Why Study of the Humanities Is a Disaster on College Campuses

ruins

Colleges might as well do away with English, History, Philosophy… so that a spiritually sedated people may wake up and resurrect them rather than presume that academic Judases are looking after them.

What’s wrong with college education? A subject for a book, that… but I can get at a good bit of what’s wrong with college English departments by reviewing a department meeting that I sat through last week.

The usual stuff first: a lecture on how to do this, that, and the other through the labyrinthine and ever-changing protocol of the university’s website. An immense amount of money has gone into digitalizing even the simplest matters of recording and information-sharing. We used to do all of this with paper: forms and memos were intelligible, cheap, and… and speedy, compared to all the time that one must now sacrifice learning (or re-learning) how to access a page that needs updating once or twice a year. What a boondoggle! What a travesty of progress!

Then a lot of direct discussion about money matters: how much money this online course brings in, how much money in bonuses that administrator gets for inflating enrollment figures, how much money is available for travel (i.e., taxpayer-funded vacations where academics read papers that might just as easily have been posted online; all of our institutional exchanges must happen on the Web, though we might just as readily walk down the hall and speak to each other—but a paper on gender categories in Jane Austen has to been read aloud).

This is the point in every meeting where I’m glad that I am old and soon to retire. But now things become particularly interesting.

Tenured Professor One, who has so few students and so little to do that she has appointed herself the departmental “outreach and recruitment” officer, warbles on for several minutes about how many jobs are available to English majors and how many our own recent grads have gobbled up. The little newsletter over which she endlessly busies herself will, in its latest edition, chronicle the success of our former students at snaring administrative positions in multi-tiered bureaucracies. Oh, happy day! And the professor’s research has uncovered that Matt Damon was an English major; he has been contacted about the possibility of contributing a piece to the fall edition. Stay tuned.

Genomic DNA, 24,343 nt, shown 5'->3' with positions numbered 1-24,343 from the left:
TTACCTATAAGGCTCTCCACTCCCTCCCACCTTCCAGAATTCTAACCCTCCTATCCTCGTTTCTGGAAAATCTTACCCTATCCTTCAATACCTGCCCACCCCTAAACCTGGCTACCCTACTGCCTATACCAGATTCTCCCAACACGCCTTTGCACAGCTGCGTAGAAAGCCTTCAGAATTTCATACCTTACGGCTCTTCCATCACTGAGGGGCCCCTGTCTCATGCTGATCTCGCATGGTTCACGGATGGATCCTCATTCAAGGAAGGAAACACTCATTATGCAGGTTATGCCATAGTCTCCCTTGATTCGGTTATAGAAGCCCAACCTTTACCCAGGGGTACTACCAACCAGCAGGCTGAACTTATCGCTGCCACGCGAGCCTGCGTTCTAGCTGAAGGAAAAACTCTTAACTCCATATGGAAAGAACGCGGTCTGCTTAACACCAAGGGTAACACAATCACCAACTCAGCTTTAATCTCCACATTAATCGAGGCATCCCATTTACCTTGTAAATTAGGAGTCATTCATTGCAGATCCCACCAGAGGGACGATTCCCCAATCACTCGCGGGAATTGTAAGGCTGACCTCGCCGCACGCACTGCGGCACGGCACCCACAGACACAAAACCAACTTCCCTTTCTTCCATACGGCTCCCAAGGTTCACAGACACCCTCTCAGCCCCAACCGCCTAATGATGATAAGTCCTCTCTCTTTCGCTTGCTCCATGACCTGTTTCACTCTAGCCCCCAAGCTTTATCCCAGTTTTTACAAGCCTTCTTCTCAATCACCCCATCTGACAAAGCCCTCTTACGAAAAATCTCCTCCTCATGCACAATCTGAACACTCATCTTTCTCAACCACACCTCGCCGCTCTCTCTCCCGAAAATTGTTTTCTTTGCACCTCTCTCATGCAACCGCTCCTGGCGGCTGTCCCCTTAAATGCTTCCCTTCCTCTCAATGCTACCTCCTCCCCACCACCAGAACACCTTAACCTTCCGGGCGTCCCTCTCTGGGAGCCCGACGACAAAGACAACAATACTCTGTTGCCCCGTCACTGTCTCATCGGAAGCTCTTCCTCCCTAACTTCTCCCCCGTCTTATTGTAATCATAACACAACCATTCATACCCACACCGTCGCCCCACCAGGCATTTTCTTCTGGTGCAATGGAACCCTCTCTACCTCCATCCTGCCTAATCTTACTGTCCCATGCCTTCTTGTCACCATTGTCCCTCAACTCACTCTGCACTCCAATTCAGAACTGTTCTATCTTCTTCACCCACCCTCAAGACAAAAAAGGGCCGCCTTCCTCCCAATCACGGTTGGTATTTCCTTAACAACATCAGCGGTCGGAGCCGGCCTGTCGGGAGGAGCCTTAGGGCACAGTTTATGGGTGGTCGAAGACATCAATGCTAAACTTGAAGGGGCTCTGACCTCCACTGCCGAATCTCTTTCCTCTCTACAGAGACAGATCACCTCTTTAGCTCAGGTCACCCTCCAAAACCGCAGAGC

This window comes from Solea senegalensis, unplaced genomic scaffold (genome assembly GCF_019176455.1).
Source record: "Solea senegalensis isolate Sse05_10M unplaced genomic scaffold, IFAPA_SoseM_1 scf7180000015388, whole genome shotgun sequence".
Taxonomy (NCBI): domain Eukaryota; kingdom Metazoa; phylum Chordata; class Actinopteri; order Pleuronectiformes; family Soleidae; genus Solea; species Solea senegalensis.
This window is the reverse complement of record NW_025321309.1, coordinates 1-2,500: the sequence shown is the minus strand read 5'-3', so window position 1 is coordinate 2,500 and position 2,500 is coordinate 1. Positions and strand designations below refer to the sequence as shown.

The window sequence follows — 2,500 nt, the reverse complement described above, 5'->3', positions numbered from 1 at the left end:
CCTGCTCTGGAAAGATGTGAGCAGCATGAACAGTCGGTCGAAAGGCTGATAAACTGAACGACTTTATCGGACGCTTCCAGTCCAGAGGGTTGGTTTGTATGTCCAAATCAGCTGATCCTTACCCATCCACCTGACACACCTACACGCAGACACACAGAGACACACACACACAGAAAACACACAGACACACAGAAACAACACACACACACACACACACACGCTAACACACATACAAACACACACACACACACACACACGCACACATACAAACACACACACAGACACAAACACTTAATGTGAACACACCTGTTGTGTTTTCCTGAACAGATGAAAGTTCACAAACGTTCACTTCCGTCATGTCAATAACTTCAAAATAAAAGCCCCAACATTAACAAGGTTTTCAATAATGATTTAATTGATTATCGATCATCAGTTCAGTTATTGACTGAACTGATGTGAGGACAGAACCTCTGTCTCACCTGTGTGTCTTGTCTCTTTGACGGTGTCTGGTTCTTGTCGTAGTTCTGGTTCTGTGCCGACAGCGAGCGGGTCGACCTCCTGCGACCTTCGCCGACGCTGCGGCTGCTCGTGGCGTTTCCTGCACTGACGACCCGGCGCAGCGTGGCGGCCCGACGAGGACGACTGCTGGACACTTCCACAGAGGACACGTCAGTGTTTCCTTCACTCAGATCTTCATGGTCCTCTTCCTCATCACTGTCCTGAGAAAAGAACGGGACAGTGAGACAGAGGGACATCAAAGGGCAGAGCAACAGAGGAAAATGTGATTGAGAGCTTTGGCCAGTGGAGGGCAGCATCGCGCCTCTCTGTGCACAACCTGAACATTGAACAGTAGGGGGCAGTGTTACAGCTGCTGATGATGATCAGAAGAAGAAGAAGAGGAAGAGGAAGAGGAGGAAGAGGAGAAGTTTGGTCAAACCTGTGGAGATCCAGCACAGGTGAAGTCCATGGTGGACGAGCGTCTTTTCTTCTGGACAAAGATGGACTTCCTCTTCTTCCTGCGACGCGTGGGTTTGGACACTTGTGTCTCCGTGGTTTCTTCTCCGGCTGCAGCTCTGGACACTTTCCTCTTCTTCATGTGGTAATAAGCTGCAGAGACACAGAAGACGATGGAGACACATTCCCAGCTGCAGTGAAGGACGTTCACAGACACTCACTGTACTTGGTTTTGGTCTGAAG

So I’ve been doing this for… how many years? And I might have been a senior official in the FBI if I had only applied?

Tenured Professor Two (but second only in that she always insists on having the floor last of all) now dramatically encapsulates her recent experiences within the state capital’s inner sancta. (She, too, obviously has very little to worry about in the way of class-teaching.) She grimly announces that seven out of ten college graduates are unemployed during their first year of life “out there”. This leads to further observations (of the sort with which she concludes every meeting) about the need to overhaul what we professors do. We must find new and better ways of expressing our professional wizardry to the great unwashed. We already teach people how to think—no doubt about it. Critical thinking, analytical thinking, research techniques, persuasive techniques… we do all of this all the time, and yet the general public believes that our students merely (curl of the nose) “read stories”! We should have a “business bootcamp” during the summer session. We should have a hybrid Business/English degree. We should… we should…